April 26, 2015

Cooking with Yutaka | Japanese Condiment and Ingredients


I cook a lot of Asian food at home, and Japanese is one that I have grown particularly fond of after our incredible honeymoon in Japan in 2013.

When the lovely people at Yutaka* asked if I'd like to try out their new range of products, of course I said yes! Yutaka products can be easily picked up from the usual supermarkets like Sainsbury's/Tesco/Waitrose and fits in with my usual weekly grocery shop. The Yutaka products I've tried in the past also taste authentic too, something that is very important to me especially when it comes to Asian cooking.  



The most exciting products from the new range has to be the Shirataki Noodles and Konnyaku. For those who are not familiar with them, they are virtually calorie free! They are made from the konjac plant (also known as devil's tongue) and water, and contain around 10 calories per 200g! 

Great news for those on a low-carb diet, as the shirataki noodles and konnyaku tastes somewhat like carbs, yet being low in calories, sugar and fat. I tried them a few years ago when I was on the Dukan diet, and they were a saviour to the never-ending meat days. 

And if you're not yet convinced by them, they have been used for over 1,500 years in Japan and aids digestion, normalises blood sugar levels, lowers cholesterol and prevents high blood pressure. They also soak up any flavour from stews, stir fries and soups which makes them very versatile to cook with. 


Yutaka's 'Mellow Yellow' miso soup combines 2 different types of miso together and impressively won a gold star at The Great Taste Awards 2014. Having tried it for myself, it absolutely deserved it! White miso is my favourite type of miso soup, and the yellow mellow miso is similar as it has a 'clean' taste. I could also taste a lovely aroma of fermented alcohol in the soup which added another wave of umami. Delicious!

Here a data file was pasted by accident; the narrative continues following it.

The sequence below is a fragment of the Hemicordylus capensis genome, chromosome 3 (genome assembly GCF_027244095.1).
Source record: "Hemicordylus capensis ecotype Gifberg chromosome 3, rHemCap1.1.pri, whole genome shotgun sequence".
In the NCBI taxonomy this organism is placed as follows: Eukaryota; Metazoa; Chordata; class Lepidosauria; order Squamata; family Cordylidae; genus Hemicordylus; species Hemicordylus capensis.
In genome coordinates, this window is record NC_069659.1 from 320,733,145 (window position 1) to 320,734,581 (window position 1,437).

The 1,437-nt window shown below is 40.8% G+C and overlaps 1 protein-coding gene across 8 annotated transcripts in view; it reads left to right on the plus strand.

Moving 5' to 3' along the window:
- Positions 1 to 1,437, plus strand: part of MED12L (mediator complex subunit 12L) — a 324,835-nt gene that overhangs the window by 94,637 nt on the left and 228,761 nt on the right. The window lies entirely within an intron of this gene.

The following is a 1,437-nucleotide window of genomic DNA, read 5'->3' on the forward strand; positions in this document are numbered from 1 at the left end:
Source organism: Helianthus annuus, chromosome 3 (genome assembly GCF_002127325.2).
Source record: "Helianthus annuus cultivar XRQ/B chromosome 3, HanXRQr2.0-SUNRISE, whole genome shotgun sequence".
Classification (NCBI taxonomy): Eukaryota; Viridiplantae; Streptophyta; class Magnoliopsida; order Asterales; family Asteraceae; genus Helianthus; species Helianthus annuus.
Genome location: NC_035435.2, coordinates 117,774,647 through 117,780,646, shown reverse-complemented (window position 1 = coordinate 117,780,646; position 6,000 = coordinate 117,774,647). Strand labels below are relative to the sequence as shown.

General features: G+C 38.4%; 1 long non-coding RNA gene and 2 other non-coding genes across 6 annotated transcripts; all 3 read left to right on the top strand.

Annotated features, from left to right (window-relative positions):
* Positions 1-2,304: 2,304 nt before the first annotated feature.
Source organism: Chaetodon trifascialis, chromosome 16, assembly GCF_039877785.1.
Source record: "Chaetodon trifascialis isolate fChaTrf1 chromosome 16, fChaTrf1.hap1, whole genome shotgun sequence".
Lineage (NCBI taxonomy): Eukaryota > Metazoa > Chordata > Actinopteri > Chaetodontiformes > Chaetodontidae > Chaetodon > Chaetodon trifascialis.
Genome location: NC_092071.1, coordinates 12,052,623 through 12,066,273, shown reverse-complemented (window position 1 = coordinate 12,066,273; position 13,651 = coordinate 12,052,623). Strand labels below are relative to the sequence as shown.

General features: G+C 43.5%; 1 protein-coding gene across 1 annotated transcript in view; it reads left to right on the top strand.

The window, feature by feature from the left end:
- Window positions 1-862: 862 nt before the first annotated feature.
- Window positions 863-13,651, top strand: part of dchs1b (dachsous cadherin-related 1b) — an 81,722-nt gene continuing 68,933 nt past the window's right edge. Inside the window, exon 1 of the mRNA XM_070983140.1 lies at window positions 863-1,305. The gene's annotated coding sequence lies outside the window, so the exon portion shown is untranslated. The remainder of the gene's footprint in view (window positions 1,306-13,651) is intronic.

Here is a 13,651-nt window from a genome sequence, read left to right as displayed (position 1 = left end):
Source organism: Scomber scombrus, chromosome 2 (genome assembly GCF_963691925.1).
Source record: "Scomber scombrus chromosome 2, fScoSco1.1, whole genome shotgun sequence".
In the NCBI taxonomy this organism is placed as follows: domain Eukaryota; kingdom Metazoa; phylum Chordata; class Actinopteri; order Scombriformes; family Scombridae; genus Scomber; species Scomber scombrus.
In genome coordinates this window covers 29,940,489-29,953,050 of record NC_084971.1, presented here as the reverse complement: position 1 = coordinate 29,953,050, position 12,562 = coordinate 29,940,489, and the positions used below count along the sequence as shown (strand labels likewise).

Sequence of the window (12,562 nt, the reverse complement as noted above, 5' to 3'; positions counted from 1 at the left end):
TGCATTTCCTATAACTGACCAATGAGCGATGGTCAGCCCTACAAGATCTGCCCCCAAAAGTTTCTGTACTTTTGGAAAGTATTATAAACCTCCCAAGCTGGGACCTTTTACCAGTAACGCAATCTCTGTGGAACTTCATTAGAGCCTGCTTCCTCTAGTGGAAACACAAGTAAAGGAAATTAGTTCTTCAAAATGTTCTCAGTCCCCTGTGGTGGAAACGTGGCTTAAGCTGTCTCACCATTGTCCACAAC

And last but not least is the Tamari soya sauce. Tamari soya sauce is the rich, dark liquid which gathers at the surface of fermenting miso paste. Different to regular soya sauce, Tamari is made without wheat and has a more complex and smooth flavour. It's organic and also gluten-free! 



I used the shirataki noodles in place of regular noodles for a stir fry dish. For the konnyaku, I turned it into a homey stew with beef. The recipes for both will be in my next posts. 


Have you guys used Yutaka products before?


*Yutaka sent me these products to review. All opinions are my own and unbiased. Product info has been adapted from Yutaka's product release  


6 comments

  1. Such a lovely post! I love Japanese food. Many people think it's only sushi, but there's so much more. Thank you for sharing!

    Xoxo
    Linda

    http://lapetitebetise.blogspot.de/

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    1. Thanks for finding me and leaving me a lovely comment! I know, that perception is so wrong! When we went to Japan for 2 weeks, we only ate 2 meals of sushi, there was so much other food to eat! I'm going to be posting more on Japan throughout May, I hope you come back for more x

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  2. Never heard of Shirataki Noodles - will look out for this range when I am doing my weekly shop this weekend.

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    1. They are a dieters saviour! I think the have a similar texture to glass noodles :)

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  3. This post has made me feel so hungry, these noodles look totally delicious!

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    1. Aww thanks! Easy to cook too, and available from the main supermarkets :)

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Maira Gall